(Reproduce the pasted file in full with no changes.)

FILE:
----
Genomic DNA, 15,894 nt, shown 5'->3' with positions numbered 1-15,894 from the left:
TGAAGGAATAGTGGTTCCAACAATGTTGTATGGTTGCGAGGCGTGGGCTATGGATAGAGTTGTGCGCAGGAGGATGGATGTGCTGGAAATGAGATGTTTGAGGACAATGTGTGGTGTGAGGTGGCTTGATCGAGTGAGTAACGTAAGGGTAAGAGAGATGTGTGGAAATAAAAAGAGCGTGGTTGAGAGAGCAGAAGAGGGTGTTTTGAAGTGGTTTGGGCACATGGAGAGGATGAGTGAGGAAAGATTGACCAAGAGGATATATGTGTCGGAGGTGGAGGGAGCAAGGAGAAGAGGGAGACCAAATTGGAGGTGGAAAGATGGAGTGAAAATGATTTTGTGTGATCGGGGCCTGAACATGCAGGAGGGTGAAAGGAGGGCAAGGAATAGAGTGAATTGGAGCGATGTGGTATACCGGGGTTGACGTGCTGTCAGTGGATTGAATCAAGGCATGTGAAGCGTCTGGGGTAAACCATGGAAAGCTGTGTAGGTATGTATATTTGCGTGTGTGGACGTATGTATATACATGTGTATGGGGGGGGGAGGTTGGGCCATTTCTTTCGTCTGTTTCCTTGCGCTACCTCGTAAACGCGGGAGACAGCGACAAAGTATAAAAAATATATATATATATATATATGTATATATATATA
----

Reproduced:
Genomic DNA, 15,894 nt, shown 5'->3' with positions numbered 1-15,894 from the left:
TGAAGGAATAGTGGTTCCAACAATGTTGTATGGTTGCGAGGCGTGGGCTATGGATAGAGTTGTGCGCAGGAGGATGGATGTGCTGGAAATGAGATGTTTGAGGACAATGTGTGGTGTGAGGTGGCTTGATCGAGTGAGTAACGTAAGGGTAAGAGAGATGTGTGGAAATAAAAAGAGCGTGGTTGAGAGAGCAGAAGAGGGTGTTTTGAAGTGGTTTGGGCACATGGAGAGGATGAGTGAGGAAAGATTGACCAAGAGGATATATGTGTCGGAGGTGGAGGGAGCAAGGAGAAGAGGGAGACCAAATTGGAGGTGGAAAGATGGAGTGAAAATGATTTTGTGTGATCGGGGCCTGAACATGCAGGAGGGTGAAAGGAGGGCAAGGAATAGAGTGAATTGGAGCGATGTGGTATACCGGGGTTGACGTGCTGTCAGTGGATTGAATCAAGGCATGTGAAGCGTCTGGGGTAAACCATGGAAAGCTGTGTAGGTATGTATATTTGCGTGTGTGGACGTATGTATATACATGTGTATGGGGGGGGGAGGTTGGGCCATTTCTTTCGTCTGTTTCCTTGCGCTACCTCGTAAACGCGGGAGACAGCGACAAAGTATAAAAAATATATATATATATATATATGTATATATATATA